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Laneway House Notebook (2)

Jan.9, 2019, to Brandon Leal, assistant to City Councillor Ana Bailao

So here we are in the new year, ready to think about what can be done with a laneway house. In our case, although we only have 86 cm on the north side, there's a nice wide gap on the south side of the house that's connected to ours (we're in a semi), so I hope we can show that to the fire marshall's office.

On this street there's so much interest in the new laneway housing possibilities that I have promised my neighbours to have a coffee time here in the third week of January, to talk over the details. The Lanescape people have said one of them might come too. So could you please find out for me who I can go and see -- hopefully before the neighbourhood get-together -- about the firefighter access that the fire marshall wants?

Jan.14, 2019, from Robert Cerjanec, assistant to City Councillor Ana Bailao

Brandon forwarded me your e-mail. It's best if you touch base with City Planning on this. I have included the contact information of the people involved with this below. You might be able to propose the other side as an alternate solution but the decision will be up to Toronto Buildings in consultation with Toronto Fire as part of the application. Other options may be looking at a sprinkler system.

Page 23 of the final staff report has a bit more information on how staff look at the application: https://www.toronto.ca/legdocs/mmis/2018/te/bgrd/backgroundfile-114992.pdf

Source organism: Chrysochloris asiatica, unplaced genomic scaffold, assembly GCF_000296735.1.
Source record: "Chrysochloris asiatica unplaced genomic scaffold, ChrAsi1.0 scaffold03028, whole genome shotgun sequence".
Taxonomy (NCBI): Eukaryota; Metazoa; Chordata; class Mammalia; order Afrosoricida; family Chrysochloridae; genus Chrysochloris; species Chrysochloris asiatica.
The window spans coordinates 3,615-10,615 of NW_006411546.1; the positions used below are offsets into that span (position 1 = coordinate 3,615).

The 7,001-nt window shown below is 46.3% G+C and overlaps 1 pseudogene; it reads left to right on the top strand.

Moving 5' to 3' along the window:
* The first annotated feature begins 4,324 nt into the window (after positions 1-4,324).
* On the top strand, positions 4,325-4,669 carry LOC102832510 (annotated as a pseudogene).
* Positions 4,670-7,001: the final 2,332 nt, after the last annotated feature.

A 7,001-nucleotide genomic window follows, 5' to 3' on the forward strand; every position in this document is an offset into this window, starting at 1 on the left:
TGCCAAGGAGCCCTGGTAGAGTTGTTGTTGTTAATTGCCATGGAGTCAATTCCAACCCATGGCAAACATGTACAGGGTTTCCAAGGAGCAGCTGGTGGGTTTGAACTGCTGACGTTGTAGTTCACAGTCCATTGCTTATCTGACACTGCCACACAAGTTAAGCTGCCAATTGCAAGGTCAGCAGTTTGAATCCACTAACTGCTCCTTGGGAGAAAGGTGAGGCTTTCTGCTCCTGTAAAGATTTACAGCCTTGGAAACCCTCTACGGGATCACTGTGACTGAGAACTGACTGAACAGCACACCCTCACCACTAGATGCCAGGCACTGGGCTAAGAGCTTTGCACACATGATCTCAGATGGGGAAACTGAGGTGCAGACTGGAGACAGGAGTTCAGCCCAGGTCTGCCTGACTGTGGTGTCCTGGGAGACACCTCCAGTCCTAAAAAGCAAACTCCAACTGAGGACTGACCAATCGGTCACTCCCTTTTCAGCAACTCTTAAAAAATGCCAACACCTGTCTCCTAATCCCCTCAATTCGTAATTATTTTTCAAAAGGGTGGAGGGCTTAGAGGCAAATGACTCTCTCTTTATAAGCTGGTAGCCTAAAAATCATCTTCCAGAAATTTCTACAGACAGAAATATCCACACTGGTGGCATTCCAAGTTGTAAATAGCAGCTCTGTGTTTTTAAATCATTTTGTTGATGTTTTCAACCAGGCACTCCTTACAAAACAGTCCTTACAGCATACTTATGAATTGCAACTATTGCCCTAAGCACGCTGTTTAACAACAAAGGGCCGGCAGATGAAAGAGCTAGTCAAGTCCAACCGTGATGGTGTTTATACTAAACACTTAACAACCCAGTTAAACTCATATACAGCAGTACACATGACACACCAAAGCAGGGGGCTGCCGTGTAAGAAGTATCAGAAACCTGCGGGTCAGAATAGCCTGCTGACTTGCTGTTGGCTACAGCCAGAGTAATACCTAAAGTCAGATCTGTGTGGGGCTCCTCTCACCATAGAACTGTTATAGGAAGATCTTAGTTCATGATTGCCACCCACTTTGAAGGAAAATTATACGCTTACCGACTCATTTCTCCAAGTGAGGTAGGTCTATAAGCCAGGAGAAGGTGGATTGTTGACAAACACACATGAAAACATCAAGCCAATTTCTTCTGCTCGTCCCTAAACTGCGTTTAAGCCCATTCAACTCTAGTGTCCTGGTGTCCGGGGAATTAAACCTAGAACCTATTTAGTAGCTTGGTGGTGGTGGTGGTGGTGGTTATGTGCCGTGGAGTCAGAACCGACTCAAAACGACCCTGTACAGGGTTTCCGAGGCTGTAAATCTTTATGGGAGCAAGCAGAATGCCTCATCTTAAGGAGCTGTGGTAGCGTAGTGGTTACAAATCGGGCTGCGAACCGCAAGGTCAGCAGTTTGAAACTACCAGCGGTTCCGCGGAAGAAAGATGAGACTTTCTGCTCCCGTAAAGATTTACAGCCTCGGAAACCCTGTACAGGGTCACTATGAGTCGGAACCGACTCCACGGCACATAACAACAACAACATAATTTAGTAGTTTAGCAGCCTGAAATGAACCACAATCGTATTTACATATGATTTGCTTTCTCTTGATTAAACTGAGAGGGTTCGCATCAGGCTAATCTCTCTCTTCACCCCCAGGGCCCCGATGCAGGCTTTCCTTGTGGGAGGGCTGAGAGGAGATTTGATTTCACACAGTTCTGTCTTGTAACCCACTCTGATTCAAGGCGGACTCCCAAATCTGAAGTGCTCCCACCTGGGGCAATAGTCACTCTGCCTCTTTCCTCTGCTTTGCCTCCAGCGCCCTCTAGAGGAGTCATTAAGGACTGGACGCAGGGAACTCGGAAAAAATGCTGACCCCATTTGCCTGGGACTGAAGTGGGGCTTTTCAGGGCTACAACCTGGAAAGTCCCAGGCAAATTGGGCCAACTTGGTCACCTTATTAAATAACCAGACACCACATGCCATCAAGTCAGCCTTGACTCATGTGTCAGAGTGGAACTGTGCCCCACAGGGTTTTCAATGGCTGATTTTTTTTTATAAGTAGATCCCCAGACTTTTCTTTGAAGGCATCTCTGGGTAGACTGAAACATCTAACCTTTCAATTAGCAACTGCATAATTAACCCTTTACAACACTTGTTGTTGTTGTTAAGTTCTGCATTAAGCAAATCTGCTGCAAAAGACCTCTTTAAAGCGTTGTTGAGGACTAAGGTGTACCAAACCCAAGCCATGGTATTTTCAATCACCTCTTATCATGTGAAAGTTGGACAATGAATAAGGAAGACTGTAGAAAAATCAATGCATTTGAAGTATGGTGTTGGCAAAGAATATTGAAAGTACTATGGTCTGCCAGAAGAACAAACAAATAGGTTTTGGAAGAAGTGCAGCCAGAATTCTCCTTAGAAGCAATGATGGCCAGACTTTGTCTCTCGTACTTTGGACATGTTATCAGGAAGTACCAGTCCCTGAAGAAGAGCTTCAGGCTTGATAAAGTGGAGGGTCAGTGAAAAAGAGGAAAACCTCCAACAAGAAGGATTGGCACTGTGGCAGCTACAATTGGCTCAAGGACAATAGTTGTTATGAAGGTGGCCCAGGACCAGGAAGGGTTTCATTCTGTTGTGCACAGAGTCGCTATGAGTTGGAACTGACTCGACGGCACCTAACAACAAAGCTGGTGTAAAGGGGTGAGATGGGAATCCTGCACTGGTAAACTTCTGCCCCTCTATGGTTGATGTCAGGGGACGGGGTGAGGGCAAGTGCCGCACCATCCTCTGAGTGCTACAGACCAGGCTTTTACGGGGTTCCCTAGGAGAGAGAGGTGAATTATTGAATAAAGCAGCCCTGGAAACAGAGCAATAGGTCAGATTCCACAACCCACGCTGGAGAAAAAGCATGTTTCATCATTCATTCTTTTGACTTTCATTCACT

I believe that these decisions would be done on a case by case basis but it would be best to discuss with planning on this. I hope that helps.

Graig Uens, Senior Planner Telephone: 416-397-4647 Email: guens@toronto.ca

George Pantazis, Planner Telephone: 416-392-3566 Email: george.pantazis@toronto.ca

Jan.14, 2019, from city planner George Pantazis

Thanks for reaching out about laneway suites.

We can certainly meet. I can meet either on Thursday, January 24 at 10:00 AM.

86 centimeters (or 0.86 metres) may be acceptable to Fire Services as an alternative solution (as long as that space is on your lot and is free of obstructions). I would encourage you to speak with Fire Services about it, but we can meet to talk about your proposal in general and I can pass the contact to you then as well.

The person to contact from Fire Services is Doug Babcock at Doug.Babcock@toronto.ca or 416-338-8783. The reasons for the emergency access requirements are detailed in the Final Report and Supplementary Report. If you have not done so already, I encourage you to read through them.

I would caution that without plans I am not certain exactly what you expect to get out of this meeting. Plans certainly can help. Can you let me know what you hope to get out of this meeting? It might be able to deal with it over the phone, saving you a trip. what I hope to learn at this meeting:

Jan.15, 2019, to city planner George Pantazis

1. Where the laneway housing starts are at (i.e. do you have encouraging examples for me and my neighbours?)

2. What are the chances that my husband and I will lose $1500 and get no house? To get a drawing of this kind you'd prefer me to bring along to our meeting would cost me about $1500. If the Fire Marshall decides a priori that no semi-detached house with only 86 cm on the detached side will get his/her blessing, we will have lost that money. Since as-of-right laneway houses are a new adventure for the city, I'm hoping you can treat my visit as an instance of Torontonians testing the waters, together, before some of us are $1500 poorer.

3. Carrying news to my neighbours -- unless you want to come to my place for coffee with my neighbours (you'd be welcome of course!), it would be a time-saving thing for you to have me in your office, me listening carefully to your answers, and then telling my neighbours what I think I heard.